By Simon Tipping


‘I'm not sure if its fear or excitement, but the thought that nothing is going to just drop in your lap. If something good is going to happen I have to get amongst it for it to find me.’

Simon Oldham



The artistic process is about creative enquiry, Simon is an artist with a mission to develop and produce artwork and performances around the theme ‘Me and my cancer’ -a universal story to inform and educate audiences of all ages, taking Simons experiences of the ‘cancer journey’ and linking them with the classic themes of the “Hero’s Journey”.


‘What makes you get out of bed in the mornings? is a piece of work inspired while Simon was participating at Britto International Artist Workshop 2008, Bangladesh. The Bed is also part of an ongoing series of work called ‘Men at work’ that explores themes around the motivations to get out of bed in the mornings, what makes people stay in bed, and the lengths we would go to avoid work in a light hearted way.


‘I never wake up in the morning... I never woke up in my entire life. I am a sleeping beauty with thick lips. So only sleeping makes me get out of the bed every morning.’






Are you free to make that choice?

Unless you suffer from ill health, time in bed is seen as time when we can relax; on holiday, at weekends, having breakfast in bed, reading the newspaper and spending time with our loved ones. These are busy and stressful times many people do not have enough hours in the day to carry out their responsibilities. To lie in bed is a luxury.


What is a Bed?

    1. A place where one may sleep creating feelings of warmth, safety and escapism.
    2. A place to dream. Dreams are your mind's way of exploring ideas, desires and fears that are too abstract, too disturbing or too overwhelming to think about during waking existence.  
    3. Accommodations for a single person at a hospital or institution
    4. A small plot of cultivated or planted land: a flower bed.



Long term ill health affects us in many ways. ‘What makes you get out of bed in the mornings?’ explores the motivation behind getting out of bed. For Simon it is a way to look back over the last 2 years and explore his own motivation to make artwork, to fight depression, to get up and lead a normal life after cancer.


‘Work drives the country and inspires me to provide for those who depend on me. If nothing else that is why I get out of bed as staying in is not an option.’ 





What do you want to achieve no matter how big or small before the end of the day?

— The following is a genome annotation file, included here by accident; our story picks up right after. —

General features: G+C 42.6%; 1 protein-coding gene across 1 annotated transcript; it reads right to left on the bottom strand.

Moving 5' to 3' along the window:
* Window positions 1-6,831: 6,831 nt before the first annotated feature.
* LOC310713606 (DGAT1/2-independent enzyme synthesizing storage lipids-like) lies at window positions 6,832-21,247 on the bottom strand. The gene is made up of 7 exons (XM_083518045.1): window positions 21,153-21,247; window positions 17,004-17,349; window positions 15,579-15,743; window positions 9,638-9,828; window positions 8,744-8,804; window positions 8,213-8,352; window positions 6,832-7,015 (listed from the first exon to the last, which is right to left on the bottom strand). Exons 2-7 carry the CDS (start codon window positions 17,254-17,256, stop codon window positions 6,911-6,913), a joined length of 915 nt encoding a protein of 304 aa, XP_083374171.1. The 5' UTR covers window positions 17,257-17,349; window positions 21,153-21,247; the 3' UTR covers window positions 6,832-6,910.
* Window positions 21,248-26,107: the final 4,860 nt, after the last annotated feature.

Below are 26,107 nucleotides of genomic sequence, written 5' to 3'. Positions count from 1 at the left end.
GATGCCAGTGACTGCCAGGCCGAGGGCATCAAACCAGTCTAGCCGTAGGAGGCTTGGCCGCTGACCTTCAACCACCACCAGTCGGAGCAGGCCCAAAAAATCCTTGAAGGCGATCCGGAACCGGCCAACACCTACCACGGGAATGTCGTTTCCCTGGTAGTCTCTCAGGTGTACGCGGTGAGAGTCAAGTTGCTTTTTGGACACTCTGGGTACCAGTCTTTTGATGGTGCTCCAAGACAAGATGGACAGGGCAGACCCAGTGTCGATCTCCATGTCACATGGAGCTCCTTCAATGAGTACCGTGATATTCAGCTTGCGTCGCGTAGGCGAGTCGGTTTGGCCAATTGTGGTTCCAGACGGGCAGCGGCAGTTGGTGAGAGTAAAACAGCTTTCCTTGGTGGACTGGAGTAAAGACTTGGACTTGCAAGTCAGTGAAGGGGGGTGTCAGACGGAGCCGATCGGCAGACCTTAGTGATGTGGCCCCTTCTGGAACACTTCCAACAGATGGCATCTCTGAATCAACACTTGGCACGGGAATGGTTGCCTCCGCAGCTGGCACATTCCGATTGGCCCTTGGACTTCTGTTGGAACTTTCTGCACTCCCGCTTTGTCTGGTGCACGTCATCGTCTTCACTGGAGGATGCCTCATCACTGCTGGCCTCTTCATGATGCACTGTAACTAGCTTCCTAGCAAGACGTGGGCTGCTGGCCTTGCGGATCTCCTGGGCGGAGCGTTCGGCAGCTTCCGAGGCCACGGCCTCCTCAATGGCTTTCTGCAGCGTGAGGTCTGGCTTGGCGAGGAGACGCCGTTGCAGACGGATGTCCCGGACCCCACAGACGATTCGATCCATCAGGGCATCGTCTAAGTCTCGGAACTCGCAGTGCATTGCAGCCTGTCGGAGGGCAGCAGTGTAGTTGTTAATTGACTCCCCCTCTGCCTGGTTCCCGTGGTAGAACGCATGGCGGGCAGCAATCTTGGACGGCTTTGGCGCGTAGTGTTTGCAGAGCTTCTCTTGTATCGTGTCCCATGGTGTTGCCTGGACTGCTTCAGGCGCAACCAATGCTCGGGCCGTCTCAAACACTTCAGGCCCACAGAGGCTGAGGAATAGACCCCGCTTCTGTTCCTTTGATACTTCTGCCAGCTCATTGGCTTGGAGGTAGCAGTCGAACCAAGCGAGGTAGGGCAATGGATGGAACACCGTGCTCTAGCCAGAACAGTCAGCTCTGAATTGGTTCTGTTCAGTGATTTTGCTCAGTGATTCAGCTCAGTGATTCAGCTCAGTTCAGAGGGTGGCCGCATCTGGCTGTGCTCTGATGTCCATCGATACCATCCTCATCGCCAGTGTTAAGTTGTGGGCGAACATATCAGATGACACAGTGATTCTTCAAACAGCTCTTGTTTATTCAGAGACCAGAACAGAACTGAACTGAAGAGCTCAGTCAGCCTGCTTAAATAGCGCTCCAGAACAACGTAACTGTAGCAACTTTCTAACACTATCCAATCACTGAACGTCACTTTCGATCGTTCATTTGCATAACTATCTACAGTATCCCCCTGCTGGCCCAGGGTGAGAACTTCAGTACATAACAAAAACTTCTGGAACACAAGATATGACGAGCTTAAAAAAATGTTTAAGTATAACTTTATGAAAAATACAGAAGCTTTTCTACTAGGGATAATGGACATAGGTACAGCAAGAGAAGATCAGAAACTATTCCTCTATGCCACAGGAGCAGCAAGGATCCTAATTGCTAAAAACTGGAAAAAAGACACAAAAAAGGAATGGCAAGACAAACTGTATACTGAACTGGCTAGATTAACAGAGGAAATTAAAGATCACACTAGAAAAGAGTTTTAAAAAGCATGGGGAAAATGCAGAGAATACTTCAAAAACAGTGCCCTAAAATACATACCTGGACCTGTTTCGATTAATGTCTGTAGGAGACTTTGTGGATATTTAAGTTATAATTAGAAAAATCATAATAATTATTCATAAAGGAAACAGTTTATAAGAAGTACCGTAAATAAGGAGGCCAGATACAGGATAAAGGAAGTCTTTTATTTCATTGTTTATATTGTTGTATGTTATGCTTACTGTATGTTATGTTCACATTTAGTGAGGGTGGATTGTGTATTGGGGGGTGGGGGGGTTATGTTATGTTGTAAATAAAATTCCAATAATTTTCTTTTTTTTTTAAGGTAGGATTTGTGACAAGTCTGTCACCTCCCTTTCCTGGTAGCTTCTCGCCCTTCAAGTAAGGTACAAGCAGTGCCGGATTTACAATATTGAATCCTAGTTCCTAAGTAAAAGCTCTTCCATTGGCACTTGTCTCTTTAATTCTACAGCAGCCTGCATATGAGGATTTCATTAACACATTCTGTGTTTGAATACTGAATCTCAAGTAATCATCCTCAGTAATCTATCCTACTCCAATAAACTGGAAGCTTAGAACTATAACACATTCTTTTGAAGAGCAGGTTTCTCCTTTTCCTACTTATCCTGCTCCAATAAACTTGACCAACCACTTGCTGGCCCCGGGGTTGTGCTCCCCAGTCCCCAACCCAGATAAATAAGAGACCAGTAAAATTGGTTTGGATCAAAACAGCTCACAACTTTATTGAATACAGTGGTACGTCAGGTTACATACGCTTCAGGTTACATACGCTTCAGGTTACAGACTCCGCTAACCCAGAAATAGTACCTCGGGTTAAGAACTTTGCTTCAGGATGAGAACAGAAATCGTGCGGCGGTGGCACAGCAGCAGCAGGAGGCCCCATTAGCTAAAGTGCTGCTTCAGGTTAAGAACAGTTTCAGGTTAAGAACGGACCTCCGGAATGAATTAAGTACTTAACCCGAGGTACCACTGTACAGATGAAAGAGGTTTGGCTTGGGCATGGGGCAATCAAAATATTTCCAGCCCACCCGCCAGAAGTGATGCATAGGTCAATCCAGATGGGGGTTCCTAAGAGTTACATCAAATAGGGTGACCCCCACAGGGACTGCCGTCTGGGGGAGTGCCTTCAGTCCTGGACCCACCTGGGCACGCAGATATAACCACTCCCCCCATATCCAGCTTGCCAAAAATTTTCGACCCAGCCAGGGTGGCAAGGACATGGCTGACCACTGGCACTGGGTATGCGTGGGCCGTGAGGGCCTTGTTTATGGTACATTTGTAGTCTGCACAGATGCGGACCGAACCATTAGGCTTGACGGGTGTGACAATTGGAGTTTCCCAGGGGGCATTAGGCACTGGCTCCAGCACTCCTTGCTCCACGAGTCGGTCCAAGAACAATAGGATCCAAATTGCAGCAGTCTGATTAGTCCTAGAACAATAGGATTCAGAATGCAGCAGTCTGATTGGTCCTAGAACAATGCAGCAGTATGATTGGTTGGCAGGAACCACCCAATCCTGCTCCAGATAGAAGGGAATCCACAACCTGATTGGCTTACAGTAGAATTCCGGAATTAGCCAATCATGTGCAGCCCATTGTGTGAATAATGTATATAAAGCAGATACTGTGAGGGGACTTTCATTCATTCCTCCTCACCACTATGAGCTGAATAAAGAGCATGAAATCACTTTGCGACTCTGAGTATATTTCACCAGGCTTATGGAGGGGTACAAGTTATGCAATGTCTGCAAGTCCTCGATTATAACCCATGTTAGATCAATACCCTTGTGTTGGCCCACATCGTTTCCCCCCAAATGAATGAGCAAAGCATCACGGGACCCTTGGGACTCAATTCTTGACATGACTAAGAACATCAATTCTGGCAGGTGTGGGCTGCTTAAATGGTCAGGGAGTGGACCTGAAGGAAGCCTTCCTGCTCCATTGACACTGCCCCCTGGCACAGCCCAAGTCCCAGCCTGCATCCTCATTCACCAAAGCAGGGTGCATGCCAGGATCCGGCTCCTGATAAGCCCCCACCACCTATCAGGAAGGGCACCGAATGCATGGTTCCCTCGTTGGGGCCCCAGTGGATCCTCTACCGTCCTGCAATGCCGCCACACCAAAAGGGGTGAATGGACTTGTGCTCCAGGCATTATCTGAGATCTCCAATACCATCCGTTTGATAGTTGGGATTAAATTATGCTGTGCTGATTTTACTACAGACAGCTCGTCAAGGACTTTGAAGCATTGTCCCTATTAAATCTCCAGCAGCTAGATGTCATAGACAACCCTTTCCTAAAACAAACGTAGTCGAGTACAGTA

Does your belief system help you deal with what life throws at you?

How do you impact on other people lives?

What legacy will you leave behind when you pop-off this green and pleasant land?

All these questions can be summed up into one ‘What makes you get out of bed in the mornings?’ I hope the answers shown in this exhibition along with the artwork go to some way in answering these questions or at least make us think about the question.


‘Mostly it's because I enjoy life and love my children and husband and want to spend time with them, however, short in the mornings.’

Elaine Murphy



Simon’s question has been answered in many different ways and has worked on many different levels. I would like to thank everyone who has taken the time to answer the question, there has been a lot of thought and feeling put into the replies and Simon feels very honored.


If anyone would like to add their own thoughts to the question ‘What makes you get out of bed in the mornings?’ please send your answers to simon@routecanalarts.org.uk














In June 2006 Simon Tipping was diagnosed with ‘Adenoid Cystic Carcinoma’ and was forced to ‘deal with it’. He had to make many choices in a finite time. He chose to get informed about his cancer, tell people and keep friends, family and work colleagues in the picture. He made plans and reorganized his life before losing control of it to surgery, convalescence, radiotherapy and recovery. 


There is a lot of technical information on the web but very little which deals in a positive and comforting way with the personal perspective. Simon encountered people’s fear of talking about or dealing with cancer. During the whole experience Simon has been keeping visual diaries of his ‘journey’ and of those around him. As an artist on this creative journey, he aims to shed some light on these experiences, issues and also other people’s situations.


Over the last 10 years Simon has been involved with many people in the participatory arts; educating, entertaining, sharing skills and building confidence within the community. He has made costumes, large sculptural structures, ceramic murals and street performances, using themes that involve: our own culture and design, cultures from around the world, history, politics, slavery, myths and stories.